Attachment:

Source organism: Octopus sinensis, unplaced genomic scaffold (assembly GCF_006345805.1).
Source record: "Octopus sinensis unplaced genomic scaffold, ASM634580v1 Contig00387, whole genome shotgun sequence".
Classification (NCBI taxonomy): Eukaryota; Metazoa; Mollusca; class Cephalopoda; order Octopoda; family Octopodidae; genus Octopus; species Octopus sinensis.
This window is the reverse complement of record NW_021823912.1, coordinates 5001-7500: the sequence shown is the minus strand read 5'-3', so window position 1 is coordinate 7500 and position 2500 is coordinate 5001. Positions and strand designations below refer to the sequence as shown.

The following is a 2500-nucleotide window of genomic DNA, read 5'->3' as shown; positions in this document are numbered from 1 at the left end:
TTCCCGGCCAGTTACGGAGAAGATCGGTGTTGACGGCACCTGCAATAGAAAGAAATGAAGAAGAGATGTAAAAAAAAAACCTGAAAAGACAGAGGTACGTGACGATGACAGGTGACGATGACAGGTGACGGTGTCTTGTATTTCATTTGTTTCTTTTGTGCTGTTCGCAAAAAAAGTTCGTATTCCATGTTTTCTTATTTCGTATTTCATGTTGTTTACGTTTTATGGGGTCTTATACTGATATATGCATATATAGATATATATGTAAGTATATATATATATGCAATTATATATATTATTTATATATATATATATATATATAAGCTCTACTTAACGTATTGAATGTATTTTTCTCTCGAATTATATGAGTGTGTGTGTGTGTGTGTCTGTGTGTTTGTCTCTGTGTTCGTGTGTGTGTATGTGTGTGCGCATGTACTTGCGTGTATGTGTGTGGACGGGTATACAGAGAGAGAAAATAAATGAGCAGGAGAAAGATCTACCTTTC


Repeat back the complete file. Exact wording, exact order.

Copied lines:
Source organism: Octopus sinensis, unplaced genomic scaffold (assembly GCF_006345805.1).
Source record: "Octopus sinensis unplaced genomic scaffold, ASM634580v1 Contig00387, whole genome shotgun sequence".
Classification (NCBI taxonomy): Eukaryota; Metazoa; Mollusca; class Cephalopoda; order Octopoda; family Octopodidae; genus Octopus; species Octopus sinensis.
This window is the reverse complement of record NW_021823912.1, coordinates 5001-7500: the sequence shown is the minus strand read 5'-3', so window position 1 is coordinate 7500 and position 2500 is coordinate 5001. Positions and strand designations below refer to the sequence as shown.

The following is a 2500-nucleotide window of genomic DNA, read 5'->3' as shown; positions in this document are numbered from 1 at the left end:
TTCCCGGCCAGTTACGGAGAAGATCGGTGTTGACGGCACCTGCAATAGAAAGAAATGAAGAAGAGATGTAAAAAAAAAACCTGAAAAGACAGAGGTACGTGACGATGACAGGTGACGATGACAGGTGACGGTGTCTTGTATTTCATTTGTTTCTTTTGTGCTGTTCGCAAAAAAAGTTCGTATTCCATGTTTTCTTATTTCGTATTTCATGTTGTTTACGTTTTATGGGGTCTTATACTGATATATGCATATATAGATATATATGTAAGTATATATATATATGCAATTATATATATTATTTATATATATATATATATATATAAGCTCTACTTAACGTATTGAATGTATTTTTCTCTCGAATTATATGAGTGTGTGTGTGTGTGTGTCTGTGTGTTTGTCTCTGTGTTCGTGTGTGTGTATGTGTGTGCGCATGTACTTGCGTGTATGTGTGTGGACGGGTATACAGAGAGAGAAAATAAATGAGCAGGAGAAAGATCTACCTTTC